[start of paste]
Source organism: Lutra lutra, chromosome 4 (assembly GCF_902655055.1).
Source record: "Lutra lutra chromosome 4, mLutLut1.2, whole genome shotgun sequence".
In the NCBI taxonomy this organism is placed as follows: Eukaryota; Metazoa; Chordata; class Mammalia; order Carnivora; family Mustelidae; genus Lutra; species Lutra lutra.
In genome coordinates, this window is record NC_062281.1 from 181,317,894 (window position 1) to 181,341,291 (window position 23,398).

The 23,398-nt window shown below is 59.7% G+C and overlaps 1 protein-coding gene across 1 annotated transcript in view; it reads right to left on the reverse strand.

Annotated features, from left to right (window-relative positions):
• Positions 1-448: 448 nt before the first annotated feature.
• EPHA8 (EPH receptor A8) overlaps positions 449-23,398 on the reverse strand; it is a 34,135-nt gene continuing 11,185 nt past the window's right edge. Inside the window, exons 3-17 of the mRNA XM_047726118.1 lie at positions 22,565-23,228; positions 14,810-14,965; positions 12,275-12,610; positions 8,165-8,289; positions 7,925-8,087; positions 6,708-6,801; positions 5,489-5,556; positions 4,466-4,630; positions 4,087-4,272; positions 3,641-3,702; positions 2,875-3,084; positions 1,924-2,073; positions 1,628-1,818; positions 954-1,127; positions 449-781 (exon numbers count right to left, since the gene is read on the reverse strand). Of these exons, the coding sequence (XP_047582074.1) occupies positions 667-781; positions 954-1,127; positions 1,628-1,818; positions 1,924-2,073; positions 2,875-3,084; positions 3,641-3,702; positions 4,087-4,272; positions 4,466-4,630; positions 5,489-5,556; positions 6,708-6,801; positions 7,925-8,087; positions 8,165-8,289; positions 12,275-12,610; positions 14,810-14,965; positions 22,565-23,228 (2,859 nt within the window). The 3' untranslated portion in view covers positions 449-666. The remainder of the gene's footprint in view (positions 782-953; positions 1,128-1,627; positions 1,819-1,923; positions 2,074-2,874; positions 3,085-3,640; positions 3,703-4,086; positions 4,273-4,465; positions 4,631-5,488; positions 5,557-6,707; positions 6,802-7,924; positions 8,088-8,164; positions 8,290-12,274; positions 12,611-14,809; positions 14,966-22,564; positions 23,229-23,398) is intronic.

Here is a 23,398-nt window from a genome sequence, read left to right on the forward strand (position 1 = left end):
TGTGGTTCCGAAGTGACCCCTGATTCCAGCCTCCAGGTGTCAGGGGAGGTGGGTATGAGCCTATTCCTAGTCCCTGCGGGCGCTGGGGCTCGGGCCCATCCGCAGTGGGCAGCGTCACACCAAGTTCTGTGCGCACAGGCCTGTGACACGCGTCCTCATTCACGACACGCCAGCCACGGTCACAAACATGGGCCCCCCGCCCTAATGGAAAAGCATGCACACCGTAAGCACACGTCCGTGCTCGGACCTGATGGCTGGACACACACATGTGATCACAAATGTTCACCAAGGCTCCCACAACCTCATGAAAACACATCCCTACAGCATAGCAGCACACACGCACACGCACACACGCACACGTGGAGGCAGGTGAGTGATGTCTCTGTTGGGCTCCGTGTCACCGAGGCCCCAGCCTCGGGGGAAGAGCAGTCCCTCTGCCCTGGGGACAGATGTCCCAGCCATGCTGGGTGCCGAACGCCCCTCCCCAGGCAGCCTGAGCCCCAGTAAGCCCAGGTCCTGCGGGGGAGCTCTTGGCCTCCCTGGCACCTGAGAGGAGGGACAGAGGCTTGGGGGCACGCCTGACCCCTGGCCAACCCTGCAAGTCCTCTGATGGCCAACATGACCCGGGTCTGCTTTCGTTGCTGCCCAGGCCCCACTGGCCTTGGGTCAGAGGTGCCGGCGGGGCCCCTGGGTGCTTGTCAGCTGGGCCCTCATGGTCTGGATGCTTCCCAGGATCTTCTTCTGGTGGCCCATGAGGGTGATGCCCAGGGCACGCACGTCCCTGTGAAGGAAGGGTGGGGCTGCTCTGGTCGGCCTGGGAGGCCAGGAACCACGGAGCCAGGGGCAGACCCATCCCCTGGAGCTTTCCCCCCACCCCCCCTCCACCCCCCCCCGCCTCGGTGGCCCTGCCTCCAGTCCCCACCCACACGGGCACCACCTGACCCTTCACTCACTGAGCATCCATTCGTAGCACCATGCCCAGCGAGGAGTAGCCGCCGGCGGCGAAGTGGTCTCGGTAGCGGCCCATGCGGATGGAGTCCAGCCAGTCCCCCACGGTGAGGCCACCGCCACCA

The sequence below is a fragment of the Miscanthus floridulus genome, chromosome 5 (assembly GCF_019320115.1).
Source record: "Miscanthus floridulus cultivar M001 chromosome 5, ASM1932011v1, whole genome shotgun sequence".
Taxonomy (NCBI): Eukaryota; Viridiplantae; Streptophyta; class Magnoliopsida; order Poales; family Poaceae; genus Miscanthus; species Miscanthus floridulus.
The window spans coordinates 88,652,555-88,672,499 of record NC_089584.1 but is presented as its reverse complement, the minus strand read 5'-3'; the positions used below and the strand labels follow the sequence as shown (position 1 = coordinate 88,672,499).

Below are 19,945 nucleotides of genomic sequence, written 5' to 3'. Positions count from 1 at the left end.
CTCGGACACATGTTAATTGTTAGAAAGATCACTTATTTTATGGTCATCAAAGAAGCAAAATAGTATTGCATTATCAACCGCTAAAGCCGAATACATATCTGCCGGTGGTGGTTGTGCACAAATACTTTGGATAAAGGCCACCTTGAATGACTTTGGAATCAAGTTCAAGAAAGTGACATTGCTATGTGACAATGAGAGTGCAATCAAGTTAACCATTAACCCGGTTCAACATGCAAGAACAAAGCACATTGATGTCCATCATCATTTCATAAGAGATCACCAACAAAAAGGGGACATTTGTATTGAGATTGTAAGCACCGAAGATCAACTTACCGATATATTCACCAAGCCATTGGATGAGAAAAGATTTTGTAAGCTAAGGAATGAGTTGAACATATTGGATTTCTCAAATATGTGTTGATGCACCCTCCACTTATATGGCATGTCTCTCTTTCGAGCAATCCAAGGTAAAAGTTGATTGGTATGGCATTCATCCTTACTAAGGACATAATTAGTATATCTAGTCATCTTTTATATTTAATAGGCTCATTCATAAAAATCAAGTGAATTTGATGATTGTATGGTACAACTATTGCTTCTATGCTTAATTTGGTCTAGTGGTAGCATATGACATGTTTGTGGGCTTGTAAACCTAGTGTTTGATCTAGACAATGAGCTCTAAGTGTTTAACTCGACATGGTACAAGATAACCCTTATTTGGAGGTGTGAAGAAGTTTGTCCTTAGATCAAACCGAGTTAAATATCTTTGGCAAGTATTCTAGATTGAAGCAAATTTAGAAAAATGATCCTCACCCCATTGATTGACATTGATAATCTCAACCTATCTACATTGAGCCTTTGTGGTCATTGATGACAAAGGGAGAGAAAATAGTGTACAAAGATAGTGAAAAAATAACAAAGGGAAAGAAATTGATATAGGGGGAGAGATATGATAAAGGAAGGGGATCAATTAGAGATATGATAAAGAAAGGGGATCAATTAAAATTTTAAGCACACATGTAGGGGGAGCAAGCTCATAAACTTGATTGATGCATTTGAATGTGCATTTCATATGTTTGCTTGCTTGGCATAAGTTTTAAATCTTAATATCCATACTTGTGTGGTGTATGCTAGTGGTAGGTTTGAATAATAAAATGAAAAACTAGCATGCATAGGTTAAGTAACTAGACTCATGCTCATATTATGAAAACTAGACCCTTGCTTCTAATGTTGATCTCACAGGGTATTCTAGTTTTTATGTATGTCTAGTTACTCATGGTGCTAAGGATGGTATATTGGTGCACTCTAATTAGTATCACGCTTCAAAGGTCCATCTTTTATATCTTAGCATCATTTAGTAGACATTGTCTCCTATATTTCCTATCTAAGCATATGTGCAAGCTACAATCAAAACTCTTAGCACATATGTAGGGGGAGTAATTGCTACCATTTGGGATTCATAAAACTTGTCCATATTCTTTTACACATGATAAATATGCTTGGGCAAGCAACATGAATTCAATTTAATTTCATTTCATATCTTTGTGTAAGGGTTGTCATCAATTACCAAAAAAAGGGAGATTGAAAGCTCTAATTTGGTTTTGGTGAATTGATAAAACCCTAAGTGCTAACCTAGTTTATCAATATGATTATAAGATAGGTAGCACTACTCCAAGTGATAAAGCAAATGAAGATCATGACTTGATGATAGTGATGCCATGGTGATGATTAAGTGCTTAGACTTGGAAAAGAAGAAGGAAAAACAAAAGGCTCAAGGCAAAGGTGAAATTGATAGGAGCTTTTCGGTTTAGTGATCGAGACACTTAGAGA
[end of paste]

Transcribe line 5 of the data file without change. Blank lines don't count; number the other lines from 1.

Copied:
The 23,398-nt window shown below is 59.7% G+C and overlaps 1 protein-coding gene across 1 annotated transcript in view; it reads right to left on the reverse strand.